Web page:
2.2. In issuing the BEO in 2017, the Commission took the view that VSAs posed possible concerns about competition, but that they satisfied the efficiency criteria. In the Notice, it reaches a similar conclusion. We agree with the Commission’s conclusion that any concerns about competition are outweighed by the clear efficiencies that VSAs generate.
2.3. However, when it comes to imposing conditions in a block exemption order, or in an extension thereof, the CO does not dictate what conditions should be imposed. The Commission has a discretion on this issue. In our view, how this discretion is exercised should follow international regulatory best practice, and a regulatory impact assessment (RIA) of the proposed conditions should be conducted, weighing the benefits of imposing the conditions against the costs of doing so. Conditions in the BEO should only be imposed, or retained, if it can be demonstrated, through evidence and not assumption or presumption, that the benefits of doing so exceed the costs. It is also internationally accepted that the least intrusive means of achieving the desired objective should be chosen. This approach is particularly important at this time, given the current challenges businesses are facing due to the pandemic.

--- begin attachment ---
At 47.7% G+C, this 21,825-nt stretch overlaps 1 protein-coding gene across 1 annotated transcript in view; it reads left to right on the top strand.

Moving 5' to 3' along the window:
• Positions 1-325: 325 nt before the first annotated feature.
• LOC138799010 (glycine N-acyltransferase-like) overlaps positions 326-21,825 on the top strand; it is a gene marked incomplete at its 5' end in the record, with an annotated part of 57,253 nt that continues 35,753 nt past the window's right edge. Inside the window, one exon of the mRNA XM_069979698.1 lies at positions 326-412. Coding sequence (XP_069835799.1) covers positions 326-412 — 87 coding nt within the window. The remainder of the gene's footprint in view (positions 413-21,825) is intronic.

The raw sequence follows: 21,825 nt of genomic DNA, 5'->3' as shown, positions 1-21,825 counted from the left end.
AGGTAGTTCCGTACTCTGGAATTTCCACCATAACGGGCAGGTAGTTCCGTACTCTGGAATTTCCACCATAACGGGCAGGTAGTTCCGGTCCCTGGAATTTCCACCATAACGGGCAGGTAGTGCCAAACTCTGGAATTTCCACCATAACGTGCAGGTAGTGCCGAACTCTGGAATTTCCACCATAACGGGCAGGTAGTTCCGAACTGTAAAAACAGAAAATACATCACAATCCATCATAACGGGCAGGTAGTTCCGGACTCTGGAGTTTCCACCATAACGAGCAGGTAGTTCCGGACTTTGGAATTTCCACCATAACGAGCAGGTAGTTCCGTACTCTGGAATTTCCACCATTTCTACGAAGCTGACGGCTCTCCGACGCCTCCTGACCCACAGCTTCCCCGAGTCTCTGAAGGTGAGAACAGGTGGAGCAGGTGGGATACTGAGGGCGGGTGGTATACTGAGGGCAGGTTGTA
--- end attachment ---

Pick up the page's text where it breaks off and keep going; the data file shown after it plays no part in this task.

2.4. In our view, such an assessment would show that the current market share limit should be removed in renewing the BEO, and that an extension of its term for the same duration as its initial term should be granted. We set our views on each of these two issues below.